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Beginner’s Guide to Review Writing Basics

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As a blogger, you might get the chance to review items, services, digital publication, tools, and other things from time to time. Sometimes, brands, authors, or publicists will send stuff for free. Other times, you’ll just happen upon something awesome (or not so awesome) that you bought yourself and want to describe to your readers. Either way, adding reviews to your blog occasionally can definitely be valuable for your audience.

So let’s go over the basics of writing reviews on your blog. These tips can be also be used to create a video review or even a spoken review on a podcast as well. (And remember, this post is part of an entire beginner’s guide series, which can help you if you’re new to blogging or social media).

Using the Product

When you plan to review a product, your first step is to actually use/read/whatever it! That seems like common sense, but I can’t tell you how many review posts I’ve seen where the blogger says, “I haven’t tried this feature yet, but…” Don’t do that! Read every page, try every feature, use it in every way that you can. The best reviews are comprehensive.

And whatever you’re reviewing, put it through its paces no matter what your initial impression. When trying something for the first time, we often have an idea in our minds what it will be like, which clouds our opinion. If we expected something bad and the result was good, it might seem really good – and vice versa. It’s relative. So try to get rid of those impressions as much as possible by spending a lot of time using whatever you’re reviewing before you even begin writing.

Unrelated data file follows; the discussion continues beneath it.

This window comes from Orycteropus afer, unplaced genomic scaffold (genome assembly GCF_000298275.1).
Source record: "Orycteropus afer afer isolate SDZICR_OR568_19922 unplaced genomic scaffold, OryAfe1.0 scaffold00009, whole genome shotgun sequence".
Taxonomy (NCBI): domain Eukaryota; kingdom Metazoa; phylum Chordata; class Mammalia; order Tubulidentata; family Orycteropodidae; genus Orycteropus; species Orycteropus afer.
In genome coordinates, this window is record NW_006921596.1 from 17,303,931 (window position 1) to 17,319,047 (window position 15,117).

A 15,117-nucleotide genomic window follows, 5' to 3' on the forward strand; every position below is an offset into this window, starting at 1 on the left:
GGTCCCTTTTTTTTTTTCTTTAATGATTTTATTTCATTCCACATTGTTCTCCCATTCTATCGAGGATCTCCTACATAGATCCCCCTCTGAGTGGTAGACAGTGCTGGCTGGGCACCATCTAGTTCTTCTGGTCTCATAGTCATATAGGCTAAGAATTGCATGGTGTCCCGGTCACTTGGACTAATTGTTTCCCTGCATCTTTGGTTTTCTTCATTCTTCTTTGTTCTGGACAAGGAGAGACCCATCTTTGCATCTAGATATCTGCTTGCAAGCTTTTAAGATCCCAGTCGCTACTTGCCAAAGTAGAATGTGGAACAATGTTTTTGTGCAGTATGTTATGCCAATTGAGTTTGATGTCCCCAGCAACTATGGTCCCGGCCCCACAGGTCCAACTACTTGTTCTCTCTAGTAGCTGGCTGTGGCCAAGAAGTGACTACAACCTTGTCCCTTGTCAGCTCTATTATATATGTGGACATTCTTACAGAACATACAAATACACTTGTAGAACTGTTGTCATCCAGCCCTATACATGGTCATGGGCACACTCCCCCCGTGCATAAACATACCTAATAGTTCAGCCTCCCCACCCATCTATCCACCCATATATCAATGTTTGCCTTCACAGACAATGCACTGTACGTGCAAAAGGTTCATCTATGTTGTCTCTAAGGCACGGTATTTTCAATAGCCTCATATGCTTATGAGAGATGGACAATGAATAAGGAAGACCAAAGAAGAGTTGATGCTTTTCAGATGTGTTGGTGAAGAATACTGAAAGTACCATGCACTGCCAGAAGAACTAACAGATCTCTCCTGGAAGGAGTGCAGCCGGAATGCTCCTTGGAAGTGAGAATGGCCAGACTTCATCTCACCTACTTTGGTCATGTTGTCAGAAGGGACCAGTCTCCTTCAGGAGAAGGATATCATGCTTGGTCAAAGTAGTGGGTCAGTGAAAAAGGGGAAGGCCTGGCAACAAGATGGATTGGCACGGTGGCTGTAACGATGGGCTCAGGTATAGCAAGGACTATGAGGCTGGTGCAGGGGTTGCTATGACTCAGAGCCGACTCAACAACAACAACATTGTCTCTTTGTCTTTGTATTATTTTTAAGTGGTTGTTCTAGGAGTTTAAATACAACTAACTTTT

Writing the Review

Every review should have at least four parts:

  • unbiased information about the product (like who makes it, specs, price etc.)
  • pros/advantages
  • cons/disadvantages
  • a final opinion or recommendation

You don’t have to write your review in that order, nor do you have to make those things formal headings. It can be more stream-of-conscious. But your review needs those four element. Even if you absolutely love a product, there’s something bad about it. Maybe it’s bad for certain people. Or maybe it’s a bit expensive. Or maybe it’s great, but a new version is coming out soon so it’s worth waiting. Find the bad point and talk about them, even if they’re a small part of your review. Nothing is perfect. The opposite is true too – no matter how much you hate a product, there’s something good about it. Nothing is perfectly bad.

When writing your view, it’s also extremely important to disclose any kind of relationship you have with the product’s manufacture (or the author or whatever). FTC rules require that you tell readers about anything that could potentially affect your review. Even if you aren’t paid, getting something for free could make you more willing to write a positive review. So make sure you are very clear to state your relationships, and I also like to make a note that my reviews are 100% honest so there’s no question in the reader’s mind that I’m not writing good things because I get something out of it.

Getting Review Products

Even if you haven’t been blogging long, you’ll likely get requests from companies to review items (most commonly books in my experience, but I guess it depends on your niche). So if you want to get items for free, the best thing you can do is make sure the contact information on your site is extremely clear.